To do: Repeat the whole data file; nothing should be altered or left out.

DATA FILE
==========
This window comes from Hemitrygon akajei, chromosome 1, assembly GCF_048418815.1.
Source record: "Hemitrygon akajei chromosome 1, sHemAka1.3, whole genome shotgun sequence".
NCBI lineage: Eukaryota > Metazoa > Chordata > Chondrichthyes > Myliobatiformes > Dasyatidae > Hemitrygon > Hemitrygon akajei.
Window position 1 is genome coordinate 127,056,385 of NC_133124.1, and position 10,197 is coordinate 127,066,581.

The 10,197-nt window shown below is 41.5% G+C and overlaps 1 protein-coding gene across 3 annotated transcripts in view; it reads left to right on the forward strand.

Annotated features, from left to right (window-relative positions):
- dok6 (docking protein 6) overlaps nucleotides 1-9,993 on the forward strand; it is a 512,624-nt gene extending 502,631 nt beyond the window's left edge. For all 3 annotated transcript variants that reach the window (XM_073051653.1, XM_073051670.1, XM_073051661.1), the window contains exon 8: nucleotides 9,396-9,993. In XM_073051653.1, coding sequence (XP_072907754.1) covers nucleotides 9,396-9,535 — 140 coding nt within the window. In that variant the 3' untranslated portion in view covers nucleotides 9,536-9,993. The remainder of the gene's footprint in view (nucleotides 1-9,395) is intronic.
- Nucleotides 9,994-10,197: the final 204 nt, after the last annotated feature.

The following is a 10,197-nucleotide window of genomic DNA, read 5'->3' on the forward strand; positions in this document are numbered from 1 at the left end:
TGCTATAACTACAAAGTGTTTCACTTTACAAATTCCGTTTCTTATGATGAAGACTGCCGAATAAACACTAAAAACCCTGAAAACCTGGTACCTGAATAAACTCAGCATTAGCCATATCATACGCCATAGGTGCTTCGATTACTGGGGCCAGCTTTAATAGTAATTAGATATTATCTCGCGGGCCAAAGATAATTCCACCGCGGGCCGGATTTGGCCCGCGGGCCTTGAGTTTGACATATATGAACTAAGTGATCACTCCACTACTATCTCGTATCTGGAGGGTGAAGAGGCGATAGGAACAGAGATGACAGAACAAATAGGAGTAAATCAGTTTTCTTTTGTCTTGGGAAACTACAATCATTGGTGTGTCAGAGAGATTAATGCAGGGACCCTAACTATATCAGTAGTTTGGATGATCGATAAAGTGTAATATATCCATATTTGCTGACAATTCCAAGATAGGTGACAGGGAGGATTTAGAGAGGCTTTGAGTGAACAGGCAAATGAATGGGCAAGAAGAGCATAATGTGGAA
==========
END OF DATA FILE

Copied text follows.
This window comes from Hemitrygon akajei, chromosome 1, assembly GCF_048418815.1.
Source record: "Hemitrygon akajei chromosome 1, sHemAka1.3, whole genome shotgun sequence".
NCBI lineage: Eukaryota > Metazoa > Chordata > Chondrichthyes > Myliobatiformes > Dasyatidae > Hemitrygon > Hemitrygon akajei.
Window position 1 is genome coordinate 127,056,385 of NC_133124.1, and position 10,197 is coordinate 127,066,581.

The 10,197-nt window shown below is 41.5% G+C and overlaps 1 protein-coding gene across 3 annotated transcripts in view; it reads left to right on the forward strand.

Annotated features, from left to right (window-relative positions):
- dok6 (docking protein 6) overlaps nucleotides 1-9,993 on the forward strand; it is a 512,624-nt gene extending 502,631 nt beyond the window's left edge. For all 3 annotated transcript variants that reach the window (XM_073051653.1, XM_073051670.1, XM_073051661.1), the window contains exon 8: nucleotides 9,396-9,993. In XM_073051653.1, coding sequence (XP_072907754.1) covers nucleotides 9,396-9,535 — 140 coding nt within the window. In that variant the 3' untranslated portion in view covers nucleotides 9,536-9,993. The remainder of the gene's footprint in view (nucleotides 1-9,395) is intronic.
- Nucleotides 9,994-10,197: the final 204 nt, after the last annotated feature.

The following is a 10,197-nucleotide window of genomic DNA, read 5'->3' on the forward strand; positions in this document are numbered from 1 at the left end:
TGCTATAACTACAAAGTGTTTCACTTTACAAATTCCGTTTCTTATGATGAAGACTGCCGAATAAACACTAAAAACCCTGAAAACCTGGTACCTGAATAAACTCAGCATTAGCCATATCATACGCCATAGGTGCTTCGATTACTGGGGCCAGCTTTAATAGTAATTAGATATTATCTCGCGGGCCAAAGATAATTCCACCGCGGGCCGGATTTGGCCCGCGGGCCTTGAGTTTGACATATATGAACTAAGTGATCACTCCACTACTATCTCGTATCTGGAGGGTGAAGAGGCGATAGGAACAGAGATGACAGAACAAATAGGAGTAAATCAGTTTTCTTTTGTCTTGGGAAACTACAATCATTGGTGTGTCAGAGAGATTAATGCAGGGACCCTAACTATATCAGTAGTTTGGATGATCGATAAAGTGTAATATATCCATATTTGCTGACAATTCCAAGATAGGTGACAGGGAGGATTTAGAGAGGCTTTGAGTGAACAGGCAAATGAATGGGCAAGAAGAGCATAATGTGGAA